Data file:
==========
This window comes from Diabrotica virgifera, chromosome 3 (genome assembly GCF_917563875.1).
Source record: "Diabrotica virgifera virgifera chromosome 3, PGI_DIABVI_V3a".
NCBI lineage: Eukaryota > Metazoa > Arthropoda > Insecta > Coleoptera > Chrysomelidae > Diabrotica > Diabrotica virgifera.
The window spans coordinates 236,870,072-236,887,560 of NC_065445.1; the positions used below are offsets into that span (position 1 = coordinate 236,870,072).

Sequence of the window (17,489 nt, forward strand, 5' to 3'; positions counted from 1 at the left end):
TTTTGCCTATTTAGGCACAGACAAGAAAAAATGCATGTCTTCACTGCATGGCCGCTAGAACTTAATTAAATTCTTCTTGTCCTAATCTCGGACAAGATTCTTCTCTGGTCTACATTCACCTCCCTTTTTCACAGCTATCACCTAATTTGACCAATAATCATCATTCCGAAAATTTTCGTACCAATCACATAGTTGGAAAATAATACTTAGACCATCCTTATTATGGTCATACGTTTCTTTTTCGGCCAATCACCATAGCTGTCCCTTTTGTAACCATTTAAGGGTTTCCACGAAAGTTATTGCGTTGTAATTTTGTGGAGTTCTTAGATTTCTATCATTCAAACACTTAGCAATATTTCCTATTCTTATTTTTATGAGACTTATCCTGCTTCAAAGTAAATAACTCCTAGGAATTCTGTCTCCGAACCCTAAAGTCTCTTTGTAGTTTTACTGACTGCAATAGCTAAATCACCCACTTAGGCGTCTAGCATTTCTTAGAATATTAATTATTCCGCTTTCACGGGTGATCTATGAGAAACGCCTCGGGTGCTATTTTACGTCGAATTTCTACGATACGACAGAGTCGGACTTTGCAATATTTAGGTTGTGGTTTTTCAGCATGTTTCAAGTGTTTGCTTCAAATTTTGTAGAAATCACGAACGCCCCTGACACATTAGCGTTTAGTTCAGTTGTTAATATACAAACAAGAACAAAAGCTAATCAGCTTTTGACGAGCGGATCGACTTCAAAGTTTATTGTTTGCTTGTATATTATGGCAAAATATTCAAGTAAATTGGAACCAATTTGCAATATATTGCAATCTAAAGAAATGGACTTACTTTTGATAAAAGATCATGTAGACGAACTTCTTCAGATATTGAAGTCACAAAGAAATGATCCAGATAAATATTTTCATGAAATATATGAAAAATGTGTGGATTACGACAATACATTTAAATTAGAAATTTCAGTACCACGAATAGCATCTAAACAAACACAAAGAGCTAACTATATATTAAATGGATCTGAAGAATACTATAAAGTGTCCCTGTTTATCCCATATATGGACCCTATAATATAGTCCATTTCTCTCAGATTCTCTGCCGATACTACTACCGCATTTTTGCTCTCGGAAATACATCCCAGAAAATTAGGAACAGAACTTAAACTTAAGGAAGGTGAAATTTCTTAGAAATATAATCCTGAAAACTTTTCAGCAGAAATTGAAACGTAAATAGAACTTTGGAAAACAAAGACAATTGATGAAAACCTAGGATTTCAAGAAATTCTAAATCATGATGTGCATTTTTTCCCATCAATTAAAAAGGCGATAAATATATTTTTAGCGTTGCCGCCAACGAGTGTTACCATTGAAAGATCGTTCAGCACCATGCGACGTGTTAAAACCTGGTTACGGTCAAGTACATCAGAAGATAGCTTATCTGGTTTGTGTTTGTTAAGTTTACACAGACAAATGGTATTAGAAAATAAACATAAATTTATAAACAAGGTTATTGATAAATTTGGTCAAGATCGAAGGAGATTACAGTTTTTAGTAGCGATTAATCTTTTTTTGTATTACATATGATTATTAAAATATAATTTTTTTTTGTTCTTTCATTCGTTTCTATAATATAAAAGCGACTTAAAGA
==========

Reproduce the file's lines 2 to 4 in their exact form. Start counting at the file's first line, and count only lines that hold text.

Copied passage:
Source record: "Diabrotica virgifera virgifera chromosome 3, PGI_DIABVI_V3a".
NCBI lineage: Eukaryota > Metazoa > Arthropoda > Insecta > Coleoptera > Chrysomelidae > Diabrotica > Diabrotica virgifera.
The window spans coordinates 236,870,072-236,887,560 of NC_065445.1; the positions used below are offsets into that span (position 1 = coordinate 236,870,072).